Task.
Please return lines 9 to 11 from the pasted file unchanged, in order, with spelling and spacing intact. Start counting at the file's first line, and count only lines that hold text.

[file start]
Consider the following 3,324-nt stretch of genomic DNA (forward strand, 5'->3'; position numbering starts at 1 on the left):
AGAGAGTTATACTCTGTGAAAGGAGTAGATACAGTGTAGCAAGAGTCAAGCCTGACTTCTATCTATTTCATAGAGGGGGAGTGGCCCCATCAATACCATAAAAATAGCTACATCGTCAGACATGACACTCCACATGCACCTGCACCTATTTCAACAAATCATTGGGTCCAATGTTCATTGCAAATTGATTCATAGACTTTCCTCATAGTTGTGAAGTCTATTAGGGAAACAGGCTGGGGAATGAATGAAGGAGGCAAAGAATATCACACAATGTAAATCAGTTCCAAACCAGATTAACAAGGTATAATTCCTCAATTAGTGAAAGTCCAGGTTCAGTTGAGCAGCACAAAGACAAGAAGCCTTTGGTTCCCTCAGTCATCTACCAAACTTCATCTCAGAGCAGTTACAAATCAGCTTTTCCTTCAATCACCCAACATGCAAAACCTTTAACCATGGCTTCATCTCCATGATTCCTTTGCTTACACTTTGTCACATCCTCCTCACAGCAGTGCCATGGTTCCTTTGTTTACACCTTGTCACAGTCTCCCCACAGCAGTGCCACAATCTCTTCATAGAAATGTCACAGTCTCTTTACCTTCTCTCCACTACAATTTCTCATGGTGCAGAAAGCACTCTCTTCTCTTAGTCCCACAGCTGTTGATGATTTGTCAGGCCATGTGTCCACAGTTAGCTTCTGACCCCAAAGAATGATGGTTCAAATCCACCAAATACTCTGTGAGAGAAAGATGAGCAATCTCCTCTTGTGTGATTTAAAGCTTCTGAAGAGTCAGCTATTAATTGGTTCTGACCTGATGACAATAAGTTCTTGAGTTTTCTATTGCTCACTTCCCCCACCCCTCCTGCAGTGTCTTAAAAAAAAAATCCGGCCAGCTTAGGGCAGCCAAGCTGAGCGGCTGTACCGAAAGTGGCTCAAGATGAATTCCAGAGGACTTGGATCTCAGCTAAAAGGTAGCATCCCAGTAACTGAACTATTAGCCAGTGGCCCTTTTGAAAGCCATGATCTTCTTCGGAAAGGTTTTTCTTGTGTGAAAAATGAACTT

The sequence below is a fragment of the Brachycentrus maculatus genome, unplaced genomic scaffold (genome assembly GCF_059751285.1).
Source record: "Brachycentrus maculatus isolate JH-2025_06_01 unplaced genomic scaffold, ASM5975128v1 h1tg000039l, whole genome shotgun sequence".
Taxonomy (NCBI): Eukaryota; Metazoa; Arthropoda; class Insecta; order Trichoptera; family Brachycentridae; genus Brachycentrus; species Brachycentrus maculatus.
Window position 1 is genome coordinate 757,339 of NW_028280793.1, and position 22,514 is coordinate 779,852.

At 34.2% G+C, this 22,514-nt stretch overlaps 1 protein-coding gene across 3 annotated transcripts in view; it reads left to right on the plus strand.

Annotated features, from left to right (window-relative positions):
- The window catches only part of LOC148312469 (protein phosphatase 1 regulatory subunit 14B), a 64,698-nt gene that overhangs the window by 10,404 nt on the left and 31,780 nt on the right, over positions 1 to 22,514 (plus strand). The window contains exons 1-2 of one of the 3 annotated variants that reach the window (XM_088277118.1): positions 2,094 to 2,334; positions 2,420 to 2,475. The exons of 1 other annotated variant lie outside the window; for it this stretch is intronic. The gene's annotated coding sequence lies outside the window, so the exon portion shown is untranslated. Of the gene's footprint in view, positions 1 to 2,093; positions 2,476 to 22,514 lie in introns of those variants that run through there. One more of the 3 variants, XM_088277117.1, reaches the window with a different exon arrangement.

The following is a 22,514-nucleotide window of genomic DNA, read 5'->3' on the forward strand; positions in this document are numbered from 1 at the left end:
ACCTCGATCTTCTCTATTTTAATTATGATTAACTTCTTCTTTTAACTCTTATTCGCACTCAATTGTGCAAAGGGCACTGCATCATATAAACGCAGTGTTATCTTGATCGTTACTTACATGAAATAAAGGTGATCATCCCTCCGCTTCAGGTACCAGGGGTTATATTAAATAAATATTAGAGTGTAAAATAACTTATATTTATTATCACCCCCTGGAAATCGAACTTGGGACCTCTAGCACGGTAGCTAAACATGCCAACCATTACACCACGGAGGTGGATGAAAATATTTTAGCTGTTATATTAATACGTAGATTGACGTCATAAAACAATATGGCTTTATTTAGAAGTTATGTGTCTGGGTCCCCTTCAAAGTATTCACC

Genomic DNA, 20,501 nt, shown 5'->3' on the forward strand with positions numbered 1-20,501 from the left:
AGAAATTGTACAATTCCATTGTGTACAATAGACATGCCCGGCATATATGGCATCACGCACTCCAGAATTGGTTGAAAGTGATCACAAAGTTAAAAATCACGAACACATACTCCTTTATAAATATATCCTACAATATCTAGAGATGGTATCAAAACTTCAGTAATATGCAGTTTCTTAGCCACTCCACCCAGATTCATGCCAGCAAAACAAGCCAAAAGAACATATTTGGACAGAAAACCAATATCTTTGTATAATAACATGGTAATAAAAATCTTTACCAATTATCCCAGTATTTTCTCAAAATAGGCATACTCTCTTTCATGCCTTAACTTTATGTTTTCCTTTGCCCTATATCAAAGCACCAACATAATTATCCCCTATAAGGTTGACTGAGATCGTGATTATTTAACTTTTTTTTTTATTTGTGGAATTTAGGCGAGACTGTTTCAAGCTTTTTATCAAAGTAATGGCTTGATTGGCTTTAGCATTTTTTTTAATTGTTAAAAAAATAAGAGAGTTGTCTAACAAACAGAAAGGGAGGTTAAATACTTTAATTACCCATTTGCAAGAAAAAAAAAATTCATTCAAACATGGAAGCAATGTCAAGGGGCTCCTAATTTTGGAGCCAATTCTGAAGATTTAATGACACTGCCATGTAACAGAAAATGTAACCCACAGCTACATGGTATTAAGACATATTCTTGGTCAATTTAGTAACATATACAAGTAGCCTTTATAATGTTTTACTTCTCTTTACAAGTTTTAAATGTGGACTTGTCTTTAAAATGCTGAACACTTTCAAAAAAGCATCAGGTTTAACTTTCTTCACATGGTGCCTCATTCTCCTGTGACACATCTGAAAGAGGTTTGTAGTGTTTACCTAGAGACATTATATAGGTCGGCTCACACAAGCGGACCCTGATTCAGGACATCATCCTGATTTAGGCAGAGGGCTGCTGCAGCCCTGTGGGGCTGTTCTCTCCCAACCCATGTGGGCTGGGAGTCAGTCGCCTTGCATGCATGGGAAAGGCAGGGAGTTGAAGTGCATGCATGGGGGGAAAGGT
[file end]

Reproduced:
- The window catches only part of LOC148312469 (protein phosphatase 1 regulatory subunit 14B), a 64,698-nt gene that overhangs the window by 10,404 nt on the left and 31,780 nt on the right, over positions 1 to 22,514 (plus strand). The window contains exons 1-2 of one of the 3 annotated variants that reach the window (XM_088277118.1): positions 2,094 to 2,334; positions 2,420 to 2,475. The exons of 1 other annotated variant lie outside the window; for it this stretch is intronic. The gene's annotated coding sequence lies outside the window, so the exon portion shown is untranslated. Of the gene's footprint in view, positions 1 to 2,093; positions 2,476 to 22,514 lie in introns of those variants that run through there. One more of the 3 variants, XM_088277117.1, reaches the window with a different exon arrangement.

The following is a 22,514-nucleotide window of genomic DNA, read 5'->3' on the forward strand; positions in this document are numbered from 1 at the left end:
ACCTCGATCTTCTCTATTTTAATTATGATTAACTTCTTCTTTTAACTCTTATTCGCACTCAATTGTGCAAAGGGCACTGCATCATATAAACGCAGTGTTATCTTGATCGTTACTTACATGAAATAAAGGTGATCATCCCTCCGCTTCAGGTACCAGGGGTTATATTAAATAAATATTAGAGTGTAAAATAACTTATATTTATTATCACCCCCTGGAAATCGAACTTGGGACCTCTAGCACGGTAGCTAAACATGCCAACCATTACACCACGGAGGTGGATGAAAATATTTTAGCTGTTATATTAATACGTAGATTGACGTCATAAAACAATATGGCTTTATTTAGAAGTTATGTGTCTGGGTCCCCTTCAAAGTATTCACC